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Abstract #0848

Long term Brain Functional Connectivity changes after Neonatal Arterial Ischemic Stroke (NAIS): A resting state fMRI study

Lucie Hertz-Pannier1, Dhaif Bekha1, Victor Delattre1, David Germanaud1, Laure Drutel2, Edouard Duchesnay3, Marion Noulhiane1, Cyrille Renaud4, Manoelle Kossorotoff5, Mickael Dinomais2, Stephane Chabrier4, and Sylvie N Guyen The Tich6

1Institute Joliot/DRF/CEA, U1129/UNIACT, Neurospin, CEA-Saclay, Gif sur Yvette, France, 2Département de SSR pédiatrique, CHU Angers, Angers, France, 3Institute Joliot/DRF/CEA, UNATI, Neurospin, CEA-Saclay, Gif sur Yvette, France, 4Departement de Rééducation Fonctionnelle, CHU Saint Etienne, Saint Etienne, France, 5University Hospital Necker-Enfants Malades, Paris, France, 6CHU Lille, Lille, France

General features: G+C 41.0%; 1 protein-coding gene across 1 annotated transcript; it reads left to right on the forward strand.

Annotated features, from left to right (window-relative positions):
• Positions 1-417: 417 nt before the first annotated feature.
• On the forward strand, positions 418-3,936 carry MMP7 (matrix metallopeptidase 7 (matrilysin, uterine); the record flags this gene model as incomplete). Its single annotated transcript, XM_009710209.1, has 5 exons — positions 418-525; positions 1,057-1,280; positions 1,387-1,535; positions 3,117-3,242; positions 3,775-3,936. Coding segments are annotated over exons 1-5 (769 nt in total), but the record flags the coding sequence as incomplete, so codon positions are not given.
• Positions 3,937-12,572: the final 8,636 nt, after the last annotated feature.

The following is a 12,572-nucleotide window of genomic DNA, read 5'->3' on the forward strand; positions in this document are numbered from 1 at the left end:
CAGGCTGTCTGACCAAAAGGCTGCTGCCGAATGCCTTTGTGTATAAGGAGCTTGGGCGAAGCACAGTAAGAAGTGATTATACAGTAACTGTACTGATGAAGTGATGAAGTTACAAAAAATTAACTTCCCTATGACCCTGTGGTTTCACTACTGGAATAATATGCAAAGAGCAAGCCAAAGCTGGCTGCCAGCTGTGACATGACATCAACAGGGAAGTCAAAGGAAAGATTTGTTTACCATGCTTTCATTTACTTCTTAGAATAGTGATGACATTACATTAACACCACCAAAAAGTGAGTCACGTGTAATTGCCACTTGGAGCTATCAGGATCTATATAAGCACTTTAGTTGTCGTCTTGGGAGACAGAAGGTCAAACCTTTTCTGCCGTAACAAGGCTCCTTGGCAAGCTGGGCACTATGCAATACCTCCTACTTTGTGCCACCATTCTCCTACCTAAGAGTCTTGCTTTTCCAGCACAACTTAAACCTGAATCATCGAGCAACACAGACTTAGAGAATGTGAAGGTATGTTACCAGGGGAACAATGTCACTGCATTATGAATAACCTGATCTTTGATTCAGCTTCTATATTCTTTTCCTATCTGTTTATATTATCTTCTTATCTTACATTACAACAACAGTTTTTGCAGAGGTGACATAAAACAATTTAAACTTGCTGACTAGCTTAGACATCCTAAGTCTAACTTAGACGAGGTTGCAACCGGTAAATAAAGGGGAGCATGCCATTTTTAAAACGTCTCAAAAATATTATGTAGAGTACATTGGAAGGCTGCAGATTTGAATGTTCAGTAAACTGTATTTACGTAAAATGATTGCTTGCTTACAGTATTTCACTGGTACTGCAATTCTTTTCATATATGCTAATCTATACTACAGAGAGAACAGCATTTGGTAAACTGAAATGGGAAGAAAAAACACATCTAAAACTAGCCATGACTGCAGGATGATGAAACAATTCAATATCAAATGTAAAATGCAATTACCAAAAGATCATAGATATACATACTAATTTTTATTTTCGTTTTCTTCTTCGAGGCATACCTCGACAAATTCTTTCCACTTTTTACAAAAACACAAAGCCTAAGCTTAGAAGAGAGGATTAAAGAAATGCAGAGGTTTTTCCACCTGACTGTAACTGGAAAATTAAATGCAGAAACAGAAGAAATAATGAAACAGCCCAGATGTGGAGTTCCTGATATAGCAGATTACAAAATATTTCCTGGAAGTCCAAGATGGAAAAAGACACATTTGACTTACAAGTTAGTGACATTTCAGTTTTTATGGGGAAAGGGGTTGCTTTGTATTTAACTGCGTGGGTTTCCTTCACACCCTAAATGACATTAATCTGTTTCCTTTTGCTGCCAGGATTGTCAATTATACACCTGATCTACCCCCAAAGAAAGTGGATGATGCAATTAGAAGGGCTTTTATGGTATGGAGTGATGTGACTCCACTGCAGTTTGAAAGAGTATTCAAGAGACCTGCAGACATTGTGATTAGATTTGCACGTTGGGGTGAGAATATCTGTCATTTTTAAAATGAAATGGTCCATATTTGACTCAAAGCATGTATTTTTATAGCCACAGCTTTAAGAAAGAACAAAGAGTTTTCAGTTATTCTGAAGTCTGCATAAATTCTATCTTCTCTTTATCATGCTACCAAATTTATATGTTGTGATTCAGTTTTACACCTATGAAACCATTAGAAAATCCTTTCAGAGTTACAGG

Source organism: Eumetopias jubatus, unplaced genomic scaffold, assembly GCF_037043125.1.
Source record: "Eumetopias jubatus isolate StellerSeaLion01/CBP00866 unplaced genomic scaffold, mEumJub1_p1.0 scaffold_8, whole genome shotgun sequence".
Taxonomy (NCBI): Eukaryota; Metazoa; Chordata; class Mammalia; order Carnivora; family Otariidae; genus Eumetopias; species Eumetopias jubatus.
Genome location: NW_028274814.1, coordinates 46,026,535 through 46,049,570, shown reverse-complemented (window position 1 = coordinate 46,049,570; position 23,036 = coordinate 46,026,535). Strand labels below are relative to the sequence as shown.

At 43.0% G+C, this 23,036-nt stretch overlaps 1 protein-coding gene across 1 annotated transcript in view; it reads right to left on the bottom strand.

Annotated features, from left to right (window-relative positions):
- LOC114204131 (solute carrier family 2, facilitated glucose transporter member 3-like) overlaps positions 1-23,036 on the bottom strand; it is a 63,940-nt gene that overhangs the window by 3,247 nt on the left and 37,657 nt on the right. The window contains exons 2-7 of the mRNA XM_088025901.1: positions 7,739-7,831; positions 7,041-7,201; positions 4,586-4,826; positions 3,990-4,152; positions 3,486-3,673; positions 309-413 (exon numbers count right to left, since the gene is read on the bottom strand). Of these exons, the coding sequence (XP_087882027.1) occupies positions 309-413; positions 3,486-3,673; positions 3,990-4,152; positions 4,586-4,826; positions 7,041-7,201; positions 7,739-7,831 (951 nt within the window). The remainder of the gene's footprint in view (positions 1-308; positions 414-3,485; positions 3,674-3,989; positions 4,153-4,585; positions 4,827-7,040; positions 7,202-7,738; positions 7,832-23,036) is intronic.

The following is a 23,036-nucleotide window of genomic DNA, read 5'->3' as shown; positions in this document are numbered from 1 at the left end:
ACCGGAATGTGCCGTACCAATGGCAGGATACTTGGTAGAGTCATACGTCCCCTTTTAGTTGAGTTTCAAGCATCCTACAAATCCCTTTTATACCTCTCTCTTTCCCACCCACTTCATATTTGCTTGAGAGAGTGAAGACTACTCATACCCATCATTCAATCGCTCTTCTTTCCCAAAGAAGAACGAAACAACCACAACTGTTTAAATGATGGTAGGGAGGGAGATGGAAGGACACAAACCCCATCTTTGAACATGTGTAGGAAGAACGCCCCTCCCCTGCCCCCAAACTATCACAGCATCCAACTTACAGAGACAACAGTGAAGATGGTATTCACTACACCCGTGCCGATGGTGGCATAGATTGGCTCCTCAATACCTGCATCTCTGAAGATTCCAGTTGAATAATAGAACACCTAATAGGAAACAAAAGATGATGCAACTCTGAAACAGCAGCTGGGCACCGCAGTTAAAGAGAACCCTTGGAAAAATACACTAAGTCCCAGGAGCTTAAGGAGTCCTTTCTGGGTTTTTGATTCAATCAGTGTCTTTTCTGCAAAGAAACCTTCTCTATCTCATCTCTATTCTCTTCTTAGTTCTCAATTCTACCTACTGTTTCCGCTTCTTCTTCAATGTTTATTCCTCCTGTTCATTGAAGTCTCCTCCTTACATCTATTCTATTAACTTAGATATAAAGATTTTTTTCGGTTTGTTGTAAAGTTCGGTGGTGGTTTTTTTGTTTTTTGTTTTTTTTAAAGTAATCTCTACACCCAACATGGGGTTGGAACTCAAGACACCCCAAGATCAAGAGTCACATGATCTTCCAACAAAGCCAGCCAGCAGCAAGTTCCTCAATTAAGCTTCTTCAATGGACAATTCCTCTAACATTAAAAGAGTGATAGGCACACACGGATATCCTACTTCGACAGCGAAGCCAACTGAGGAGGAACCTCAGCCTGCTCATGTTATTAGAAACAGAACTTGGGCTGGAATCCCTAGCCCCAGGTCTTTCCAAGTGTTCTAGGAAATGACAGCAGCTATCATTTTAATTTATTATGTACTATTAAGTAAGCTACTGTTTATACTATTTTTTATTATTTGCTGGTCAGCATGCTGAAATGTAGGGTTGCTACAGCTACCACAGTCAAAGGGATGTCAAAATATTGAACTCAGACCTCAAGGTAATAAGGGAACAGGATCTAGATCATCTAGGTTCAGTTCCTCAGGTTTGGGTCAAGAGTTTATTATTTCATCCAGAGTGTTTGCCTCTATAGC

Resting state fMRI enables the study of plastic inter- and intra- hemispheric connectivity changes after early brain lesions. We studied 38 7yo children having suffered an arterial ischemic stroke in the neonatal period (NAIS) and 29 age-matched controls, with rs-fMRI, and language fMRI. Preprocessing took into account various sources of spurious signals (motion, lesion, interdependency of correlation measures, etc…). Tangent metric appeared the most accurate to classify groups of subjects and highlighted mostly a reduced inter-hemispheric connectivity in the auditory, language, and attentional networks, especially in patients with atypical clinical or fMRI language profiles, but with little evidence for intra-hemispheric changes.

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